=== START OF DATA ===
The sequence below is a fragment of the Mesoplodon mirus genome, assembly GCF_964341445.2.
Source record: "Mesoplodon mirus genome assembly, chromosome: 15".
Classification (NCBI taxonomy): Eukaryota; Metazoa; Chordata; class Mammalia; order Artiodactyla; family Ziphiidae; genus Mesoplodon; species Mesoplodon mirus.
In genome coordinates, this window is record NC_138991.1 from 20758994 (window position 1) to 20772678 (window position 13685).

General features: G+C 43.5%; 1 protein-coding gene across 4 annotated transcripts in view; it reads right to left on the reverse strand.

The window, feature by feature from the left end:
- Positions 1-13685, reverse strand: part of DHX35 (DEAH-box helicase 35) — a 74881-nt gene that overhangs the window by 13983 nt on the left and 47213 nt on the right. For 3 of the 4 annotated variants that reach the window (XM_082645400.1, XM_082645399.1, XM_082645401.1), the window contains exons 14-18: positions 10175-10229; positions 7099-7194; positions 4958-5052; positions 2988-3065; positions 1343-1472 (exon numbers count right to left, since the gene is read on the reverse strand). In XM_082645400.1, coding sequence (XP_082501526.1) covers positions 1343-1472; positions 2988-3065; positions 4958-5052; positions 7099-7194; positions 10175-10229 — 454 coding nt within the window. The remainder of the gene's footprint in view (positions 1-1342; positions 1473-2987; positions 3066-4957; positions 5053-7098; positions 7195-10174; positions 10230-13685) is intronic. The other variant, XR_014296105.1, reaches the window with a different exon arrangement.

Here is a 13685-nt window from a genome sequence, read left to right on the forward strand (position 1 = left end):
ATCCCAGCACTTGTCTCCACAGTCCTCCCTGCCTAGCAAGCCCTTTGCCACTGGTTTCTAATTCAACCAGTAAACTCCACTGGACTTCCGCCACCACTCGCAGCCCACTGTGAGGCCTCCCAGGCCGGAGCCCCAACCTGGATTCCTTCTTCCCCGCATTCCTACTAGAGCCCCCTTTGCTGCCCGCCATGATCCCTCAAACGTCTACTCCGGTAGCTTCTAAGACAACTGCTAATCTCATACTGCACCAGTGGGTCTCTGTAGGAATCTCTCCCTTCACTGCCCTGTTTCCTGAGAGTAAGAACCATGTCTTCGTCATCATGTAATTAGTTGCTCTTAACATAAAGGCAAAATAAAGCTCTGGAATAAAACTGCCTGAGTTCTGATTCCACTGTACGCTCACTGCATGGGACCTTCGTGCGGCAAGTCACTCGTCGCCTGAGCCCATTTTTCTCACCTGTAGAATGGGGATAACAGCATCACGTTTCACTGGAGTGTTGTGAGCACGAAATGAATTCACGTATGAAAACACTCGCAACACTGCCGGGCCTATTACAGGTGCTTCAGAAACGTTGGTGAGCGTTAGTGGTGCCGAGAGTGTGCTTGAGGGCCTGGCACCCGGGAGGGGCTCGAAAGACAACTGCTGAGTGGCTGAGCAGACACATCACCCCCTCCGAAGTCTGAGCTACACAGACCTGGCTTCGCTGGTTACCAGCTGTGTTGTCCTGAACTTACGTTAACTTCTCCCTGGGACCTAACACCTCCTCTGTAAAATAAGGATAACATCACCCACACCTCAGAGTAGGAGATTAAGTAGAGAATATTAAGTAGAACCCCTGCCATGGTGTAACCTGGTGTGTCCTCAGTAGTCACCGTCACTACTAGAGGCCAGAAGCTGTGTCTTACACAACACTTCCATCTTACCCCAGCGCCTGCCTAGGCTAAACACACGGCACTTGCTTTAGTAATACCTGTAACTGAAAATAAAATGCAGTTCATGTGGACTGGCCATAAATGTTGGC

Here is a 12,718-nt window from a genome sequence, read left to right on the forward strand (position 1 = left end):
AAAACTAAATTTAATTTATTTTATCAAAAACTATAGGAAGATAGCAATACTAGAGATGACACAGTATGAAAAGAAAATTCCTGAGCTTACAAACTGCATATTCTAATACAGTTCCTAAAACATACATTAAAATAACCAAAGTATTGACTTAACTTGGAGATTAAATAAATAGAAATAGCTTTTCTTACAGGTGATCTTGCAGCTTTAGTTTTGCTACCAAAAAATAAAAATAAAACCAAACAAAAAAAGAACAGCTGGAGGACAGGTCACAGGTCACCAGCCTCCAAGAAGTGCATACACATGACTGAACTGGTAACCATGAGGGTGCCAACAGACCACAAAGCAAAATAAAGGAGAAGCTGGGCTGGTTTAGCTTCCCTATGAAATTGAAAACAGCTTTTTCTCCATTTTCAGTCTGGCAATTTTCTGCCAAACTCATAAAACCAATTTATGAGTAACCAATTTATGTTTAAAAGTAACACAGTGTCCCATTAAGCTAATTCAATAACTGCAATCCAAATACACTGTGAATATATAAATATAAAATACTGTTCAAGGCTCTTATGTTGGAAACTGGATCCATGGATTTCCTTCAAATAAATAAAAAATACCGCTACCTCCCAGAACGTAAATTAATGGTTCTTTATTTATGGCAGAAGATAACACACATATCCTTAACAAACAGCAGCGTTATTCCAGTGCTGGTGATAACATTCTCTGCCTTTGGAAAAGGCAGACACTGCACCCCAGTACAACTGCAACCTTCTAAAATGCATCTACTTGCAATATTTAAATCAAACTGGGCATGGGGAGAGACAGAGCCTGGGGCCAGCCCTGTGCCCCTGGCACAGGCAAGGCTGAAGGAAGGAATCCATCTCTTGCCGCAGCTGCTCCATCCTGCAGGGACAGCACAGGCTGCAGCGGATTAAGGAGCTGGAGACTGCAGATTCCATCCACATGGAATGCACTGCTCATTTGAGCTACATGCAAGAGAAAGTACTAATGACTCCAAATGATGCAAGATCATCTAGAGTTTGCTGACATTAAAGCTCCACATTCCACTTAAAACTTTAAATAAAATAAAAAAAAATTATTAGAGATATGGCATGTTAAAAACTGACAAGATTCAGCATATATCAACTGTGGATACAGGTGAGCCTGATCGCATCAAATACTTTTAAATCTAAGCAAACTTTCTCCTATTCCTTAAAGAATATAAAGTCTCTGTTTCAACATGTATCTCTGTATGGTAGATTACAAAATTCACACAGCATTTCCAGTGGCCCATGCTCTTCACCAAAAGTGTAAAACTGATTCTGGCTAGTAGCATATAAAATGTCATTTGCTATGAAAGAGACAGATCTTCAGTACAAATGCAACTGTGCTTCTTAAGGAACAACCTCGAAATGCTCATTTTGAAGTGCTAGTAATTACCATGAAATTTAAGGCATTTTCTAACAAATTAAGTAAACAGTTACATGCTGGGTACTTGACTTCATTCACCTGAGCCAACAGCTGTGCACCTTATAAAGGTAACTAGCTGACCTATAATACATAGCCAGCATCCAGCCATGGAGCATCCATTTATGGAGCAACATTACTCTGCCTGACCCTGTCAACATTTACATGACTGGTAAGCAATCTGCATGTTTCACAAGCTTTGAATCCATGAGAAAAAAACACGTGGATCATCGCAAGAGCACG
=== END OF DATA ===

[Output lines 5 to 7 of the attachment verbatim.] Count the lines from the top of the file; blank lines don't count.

General features: G+C 43.5%; 1 protein-coding gene across 4 annotated transcripts in view; it reads right to left on the reverse strand.

The window, feature by feature from the left end:
- Positions 1-13685, reverse strand: part of DHX35 (DEAH-box helicase 35) — a 74881-nt gene that overhangs the window by 13983 nt on the left and 47213 nt on the right. For 3 of the 4 annotated variants that reach the window (XM_082645400.1, XM_082645399.1, XM_082645401.1), the window contains exons 14-18: positions 10175-10229; positions 7099-7194; positions 4958-5052; positions 2988-3065; positions 1343-1472 (exon numbers count right to left, since the gene is read on the reverse strand). In XM_082645400.1, coding sequence (XP_082501526.1) covers positions 1343-1472; positions 2988-3065; positions 4958-5052; positions 7099-7194; positions 10175-10229 — 454 coding nt within the window. The remainder of the gene's footprint in view (positions 1-1342; positions 1473-2987; positions 3066-4957; positions 5053-7098; positions 7195-10174; positions 10230-13685) is intronic. The other variant, XR_014296105.1, reaches the window with a different exon arrangement.